Missing Link: FAZ on Facebook is like muesli at McDonald’s

The White House has been trumped, the exorcism has begun and will last longer, but at least the madman with the yellow hair has left his atomic suitcase unused. So the heading of the Missing Link two weeks ago has finally proven to be nonsense. And now a headline sounds like clickbait again, like two weeks ago when it said: “Free beer for everyone – Trump triggers world war with Linux”. What is that? – as people with a northern tongue would ask.

The headline should not only attract attention and give me the opportunity to write “free beer” in a headline for the first time during my work for heise online; it was also intended as a test of whether Google and its readers can be lured at all; I will come to the results later. In contrast to the one two weeks ago, today’s headline contains not just nonsense, but a thesis. I’ll get to that later too.

What is missing: In the fast-paced world of technology, there is often the time to rearrange the many news and backgrounds. At the weekend we want to take it, follow the side paths away from the current, try different perspectives and make nuances audible.

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First of all, as before, an exemplary reader contribution in the forum should serve to shed light on further questions that were raised two weeks ago:

“I recently read that, as always with the ARD, the new volunteers should simulate a kind of federal election in a secret ballot. They should vote for the party they would vote for now at a BTW. 92% voted in total for The Left, the Greens and the SPD. 92%. Even I didn’t want to believe it, but it was so blatant. “

The reader is evidently alluding to a “data project” carried out by volunteers last year in the association journal of the DJV Journalist has been published. All volunteers from ARD and Deutschlandradios were contacted in April 2020. 86 of the 150 people who were contacted took part. One of the questions in the data project showed that 57.1 percent would vote for Bündnis 90 / Die Grünen, 23.4 percent for Die Linke, 11.7 percent for the SPD. In fact, this results in a proportion of 92.2 percent for a political orientation that is roughly assigned to the left spectrum, while surveys of the general population among people between the ages of 18 and 39 show such a proportion of more or less 50 Percent yields. However, in the “data project” 77 the volunteers had replied, which is why it can in no way be said that almost “all” young editors are “left” – apart from the fact that there are not a few people who continue the Greens today right than 20 years ago.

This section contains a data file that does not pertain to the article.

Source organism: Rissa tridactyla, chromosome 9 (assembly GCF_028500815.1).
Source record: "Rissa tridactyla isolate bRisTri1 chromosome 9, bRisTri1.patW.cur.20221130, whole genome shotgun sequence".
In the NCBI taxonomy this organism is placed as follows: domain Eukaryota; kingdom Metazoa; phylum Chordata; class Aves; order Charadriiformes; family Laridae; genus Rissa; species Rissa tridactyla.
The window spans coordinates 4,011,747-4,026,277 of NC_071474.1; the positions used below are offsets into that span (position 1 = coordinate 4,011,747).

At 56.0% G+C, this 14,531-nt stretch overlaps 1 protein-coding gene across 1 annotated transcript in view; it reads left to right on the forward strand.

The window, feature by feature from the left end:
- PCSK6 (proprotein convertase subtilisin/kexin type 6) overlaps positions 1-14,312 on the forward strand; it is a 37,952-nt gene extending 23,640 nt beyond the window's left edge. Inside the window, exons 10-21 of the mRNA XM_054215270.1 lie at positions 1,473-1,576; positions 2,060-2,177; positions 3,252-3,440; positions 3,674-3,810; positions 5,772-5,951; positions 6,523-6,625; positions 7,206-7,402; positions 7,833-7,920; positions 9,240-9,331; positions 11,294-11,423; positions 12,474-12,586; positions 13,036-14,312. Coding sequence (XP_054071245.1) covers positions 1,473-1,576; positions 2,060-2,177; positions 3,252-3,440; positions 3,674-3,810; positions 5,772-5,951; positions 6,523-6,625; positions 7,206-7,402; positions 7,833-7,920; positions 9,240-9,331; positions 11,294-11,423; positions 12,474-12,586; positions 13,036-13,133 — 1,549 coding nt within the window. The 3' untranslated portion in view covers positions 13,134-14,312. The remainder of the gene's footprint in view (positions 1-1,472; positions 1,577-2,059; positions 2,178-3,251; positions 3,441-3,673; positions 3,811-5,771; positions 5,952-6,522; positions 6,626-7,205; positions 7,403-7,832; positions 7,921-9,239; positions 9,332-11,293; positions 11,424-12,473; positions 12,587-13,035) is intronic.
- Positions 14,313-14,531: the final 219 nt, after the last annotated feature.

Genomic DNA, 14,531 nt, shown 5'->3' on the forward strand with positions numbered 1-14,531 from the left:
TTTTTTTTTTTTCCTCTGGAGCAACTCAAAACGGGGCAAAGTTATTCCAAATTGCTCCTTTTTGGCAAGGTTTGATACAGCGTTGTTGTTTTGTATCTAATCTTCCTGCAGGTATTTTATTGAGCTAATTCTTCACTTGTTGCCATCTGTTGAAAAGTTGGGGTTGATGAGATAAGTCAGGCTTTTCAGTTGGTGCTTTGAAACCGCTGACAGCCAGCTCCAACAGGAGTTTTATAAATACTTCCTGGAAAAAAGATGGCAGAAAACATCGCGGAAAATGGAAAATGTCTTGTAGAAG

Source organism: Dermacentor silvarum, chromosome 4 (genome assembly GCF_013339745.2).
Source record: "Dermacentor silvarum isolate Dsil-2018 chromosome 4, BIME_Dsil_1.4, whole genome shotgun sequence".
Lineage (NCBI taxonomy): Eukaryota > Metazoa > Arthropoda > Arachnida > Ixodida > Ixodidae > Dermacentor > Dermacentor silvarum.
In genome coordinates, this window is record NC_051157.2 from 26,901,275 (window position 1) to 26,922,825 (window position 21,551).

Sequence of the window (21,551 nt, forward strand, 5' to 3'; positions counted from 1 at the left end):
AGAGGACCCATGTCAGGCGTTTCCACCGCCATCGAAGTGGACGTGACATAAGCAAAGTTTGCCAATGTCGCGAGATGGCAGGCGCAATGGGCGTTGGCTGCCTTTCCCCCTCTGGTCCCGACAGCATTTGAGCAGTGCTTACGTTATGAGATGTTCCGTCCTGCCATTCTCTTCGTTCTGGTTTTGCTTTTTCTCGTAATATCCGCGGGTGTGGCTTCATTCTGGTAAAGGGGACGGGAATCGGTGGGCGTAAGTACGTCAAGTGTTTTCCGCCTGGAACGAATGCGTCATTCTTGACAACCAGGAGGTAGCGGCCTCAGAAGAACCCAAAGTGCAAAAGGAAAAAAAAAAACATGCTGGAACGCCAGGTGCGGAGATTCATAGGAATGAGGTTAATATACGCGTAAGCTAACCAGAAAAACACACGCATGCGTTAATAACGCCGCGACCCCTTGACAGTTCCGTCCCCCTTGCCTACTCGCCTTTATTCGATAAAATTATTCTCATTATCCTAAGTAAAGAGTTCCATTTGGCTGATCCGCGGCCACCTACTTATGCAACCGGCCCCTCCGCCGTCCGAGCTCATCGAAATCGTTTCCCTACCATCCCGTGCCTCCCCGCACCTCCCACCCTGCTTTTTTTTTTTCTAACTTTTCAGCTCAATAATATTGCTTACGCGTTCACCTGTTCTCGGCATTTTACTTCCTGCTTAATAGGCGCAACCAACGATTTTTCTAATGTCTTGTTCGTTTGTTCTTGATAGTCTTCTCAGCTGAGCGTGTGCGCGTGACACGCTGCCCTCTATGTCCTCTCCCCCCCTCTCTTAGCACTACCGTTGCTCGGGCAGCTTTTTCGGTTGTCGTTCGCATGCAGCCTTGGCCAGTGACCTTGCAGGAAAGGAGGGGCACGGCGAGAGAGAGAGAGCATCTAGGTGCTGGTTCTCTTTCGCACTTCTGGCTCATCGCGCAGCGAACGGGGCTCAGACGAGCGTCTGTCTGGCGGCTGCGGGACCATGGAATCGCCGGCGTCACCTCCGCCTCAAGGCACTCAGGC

It is of course not the task of a reader in a forum to shed light on the figures; that is the responsibility of the journalists in reporting, who are after the Press code of the press council. According to this, they should provide “the number of respondents, the time of the survey, the client and the question” in surveys. “At the same time it must be stated whether the results are representative.” Surveys are not proof, but at most an indication of opinions and other tendencies in a population, if they meet certain requirements for statistical procedures. For example, in state and federal elections, the deviations of the surveys and forecasts from the actual result are regularly shown, and these can be considerable, such as the election of Donald Trump as US President.

The circumstances of the “data project” took place against this background the media magazine Übermedien illuminated and also the public echo it generated; up to the AfDwhich goes up to the assertion that what they call “state radio” is extremely left-leaning, failing to recognize that the state is currently not ruled in a left-leaning way – assuming the political spectrum mentioned above and also used by the AfD.

Can we expect a political party to exercise the same diligence as journalists are required by the press code? A party represents convictions and wants to convince people of their cause. As with surveys, it is up to journalists to test these convictions for their consistency and truthfulness. Public statements as well as party and election programs are suitable for this. The AfD believes that public broadcasting is “dominated by politics in a way that is unworthy of a democracy”. Instead of full coverage with a “compulsory fee”, the party demands a kind of pay TV.

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